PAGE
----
The Great Debate UK

Was Nigel Farage right about mothers in the City?

January 24, 2014

And the award for foot in mouth this week goes to… UKIP, again. This time it was leader Nigel Farage, who said that women who take time off to have children are worth less to their employer. He said this to an audience of (presumably) men in the City and rounded it off by saying there is no sexism in financial services and that childless women are more than a match for their male counterparts.

from The Great Debate:

To boost entrepreneurship, France tries to change its attitude toward failure

By Peter Gumbel
January 23, 2014

When entrepreneur-turned-venture capitalist Mark Bivens first moved to Paris in 2001, he regularly introduced himself as someone who had started three software companies in the U.S., two of which had flopped. That’s a badge of honor in Silicon Valley, where failure is viewed as a rite of passage. Not in France. One day, a French colleague took Bivens aside and gave him some friendly advice: if you want to reassure people, stop talking about the companies that didn’t work out. “I soon realized that failure carries a stigma,” Bivens says.

Turkey – avoiding the glare of the IMF

January 17, 2014

The Turkish government has been in the news for all of the wrong reasons in recent weeks. Corruption scandals, accusations of a potential coup and fears that the government is trying to erode the independence of the judiciary have led to widespread protests. Prime Minister Erdogan’s reputation at home has undoubtedly been eroded in recent months; however the bad news could be spreading further afield.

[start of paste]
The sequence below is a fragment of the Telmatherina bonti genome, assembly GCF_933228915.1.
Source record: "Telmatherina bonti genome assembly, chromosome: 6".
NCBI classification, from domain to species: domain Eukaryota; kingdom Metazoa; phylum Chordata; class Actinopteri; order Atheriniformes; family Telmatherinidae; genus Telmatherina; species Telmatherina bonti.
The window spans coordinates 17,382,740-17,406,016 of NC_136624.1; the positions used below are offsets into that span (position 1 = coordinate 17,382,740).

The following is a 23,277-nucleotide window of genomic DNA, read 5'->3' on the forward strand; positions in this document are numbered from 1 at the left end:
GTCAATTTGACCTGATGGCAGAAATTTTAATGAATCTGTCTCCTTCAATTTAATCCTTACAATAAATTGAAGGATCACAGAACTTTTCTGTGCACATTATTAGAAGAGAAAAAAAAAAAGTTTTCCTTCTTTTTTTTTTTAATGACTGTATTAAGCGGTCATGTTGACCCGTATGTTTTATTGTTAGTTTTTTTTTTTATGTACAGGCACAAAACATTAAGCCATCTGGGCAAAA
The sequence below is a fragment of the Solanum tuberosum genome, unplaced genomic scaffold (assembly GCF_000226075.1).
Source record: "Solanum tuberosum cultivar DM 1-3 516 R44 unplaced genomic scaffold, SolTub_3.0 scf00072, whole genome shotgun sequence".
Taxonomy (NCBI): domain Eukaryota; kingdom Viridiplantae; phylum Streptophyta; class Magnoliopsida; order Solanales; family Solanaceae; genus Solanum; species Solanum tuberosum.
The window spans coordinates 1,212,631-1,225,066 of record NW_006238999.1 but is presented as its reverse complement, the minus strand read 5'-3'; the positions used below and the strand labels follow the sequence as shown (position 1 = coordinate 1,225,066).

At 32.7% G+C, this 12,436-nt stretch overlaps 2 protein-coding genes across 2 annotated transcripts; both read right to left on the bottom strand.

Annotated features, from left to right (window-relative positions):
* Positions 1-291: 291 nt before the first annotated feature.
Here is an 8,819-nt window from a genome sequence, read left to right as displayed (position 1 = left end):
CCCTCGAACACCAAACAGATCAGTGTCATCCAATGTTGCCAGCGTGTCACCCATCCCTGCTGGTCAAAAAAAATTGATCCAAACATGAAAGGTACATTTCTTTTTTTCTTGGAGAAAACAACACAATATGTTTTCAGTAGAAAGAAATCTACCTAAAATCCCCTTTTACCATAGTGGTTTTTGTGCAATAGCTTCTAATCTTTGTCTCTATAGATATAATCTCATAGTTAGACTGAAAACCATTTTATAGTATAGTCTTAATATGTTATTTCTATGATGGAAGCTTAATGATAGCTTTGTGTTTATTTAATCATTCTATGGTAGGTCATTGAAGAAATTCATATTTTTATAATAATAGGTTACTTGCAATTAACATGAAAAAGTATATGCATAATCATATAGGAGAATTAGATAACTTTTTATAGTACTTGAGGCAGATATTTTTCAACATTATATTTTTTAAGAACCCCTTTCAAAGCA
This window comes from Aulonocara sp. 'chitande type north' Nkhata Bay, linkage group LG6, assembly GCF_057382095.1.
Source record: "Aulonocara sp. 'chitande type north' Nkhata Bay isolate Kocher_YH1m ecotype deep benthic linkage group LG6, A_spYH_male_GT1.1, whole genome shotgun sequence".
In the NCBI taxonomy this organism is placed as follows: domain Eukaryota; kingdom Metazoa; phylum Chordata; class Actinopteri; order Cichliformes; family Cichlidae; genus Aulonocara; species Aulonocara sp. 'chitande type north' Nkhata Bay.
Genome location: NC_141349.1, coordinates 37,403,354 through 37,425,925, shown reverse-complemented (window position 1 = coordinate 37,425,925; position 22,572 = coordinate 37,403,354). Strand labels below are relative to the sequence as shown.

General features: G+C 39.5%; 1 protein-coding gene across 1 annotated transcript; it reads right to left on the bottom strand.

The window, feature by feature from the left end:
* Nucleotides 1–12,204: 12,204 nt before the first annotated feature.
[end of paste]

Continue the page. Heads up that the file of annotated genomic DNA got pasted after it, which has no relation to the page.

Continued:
from The Great Debate:

France says ‘Non’ to the digital age

By Peter Gumbel
January 10, 2014

France has kicked off 2014 with an array of skirmishes against Amazon, Google and other U.S. Internet companies, in what is shaping up as a classic battle between comfortable Gallic tradition and disruptive modernity.

from The Great Debate:

Where does Britain stand in the global economic race?

By Danielle Middleton
January 9, 2014

Following the international financial crisis of the late 2000s, the world’s financial leaders have been working towards a standardized banking system that will strengthen banks at an individual level, and thus improve the banking sector’s ability to survive stress when it occurs.

Europe’s carbon trading system needs radical reform, not stop-gap measures

By Guest Contributor
January 7, 2014

–Laurens de Vries is an assistant professor, Joern Richstein is a doctoral candidate, Emile Chappin is an assistant professor, and Gerard Dijkema is an associate professor at Delft University of Technology, the Netherlands. The opinions expressed are their own.–

from The Great Debate:

A ‘Marshall Plan’ for Africa’s employment challenge

By Tony O. Elumelu
January 3, 2014

To Africa’s many challenges, add one more: unemployment.

Unemployment, independent of any other factor, threatens to derail the economic promise that Africa deserves. It’s a time bomb with no geographical boundaries: Economists expect Africa to create 54 million new jobs by 2020, but 122 million Africans will enter the labor force during that time frame. Adding to this shortfall are tens of millions currently unemployed or underemployed, making the human and economic consequences nearly too large to imagine.

from The Great Debate:

Putin’s (un)happy new year

By William E. Pomeranz
December 31, 2013

Russian President Vladimir Putin has bid farewell to 2013 with his state of the nation address, followed closely by his annual 4-plus-hour marathon news conference. He even managed to appear magnanimous, notably in his decision to pardon the imprisoned oligarch Mikhail Khodorkovksy.

from The Great Debate:

International pressure works on Putin

By Ben Judah and Gerald Knaus
December 19, 2013

Russian President Vladimir Putin had expected the grandest of guests for the opening ceremony of the Winter Olympics in Sochi -- presidents, billionaires, the global big players.

from The Great Debate:

Turkey cashes in on the Iran talks

By Jonathan Schanzer
December 12, 2013

You may have thought the Geneva deal struck last month between Iran and the P5+1 nations (the five permanent members of the United Nations Security Council plus Germany) was a sweet one for Tehran -- getting billions in sanctions relief in exchange for mere promises to halt its nuclear program.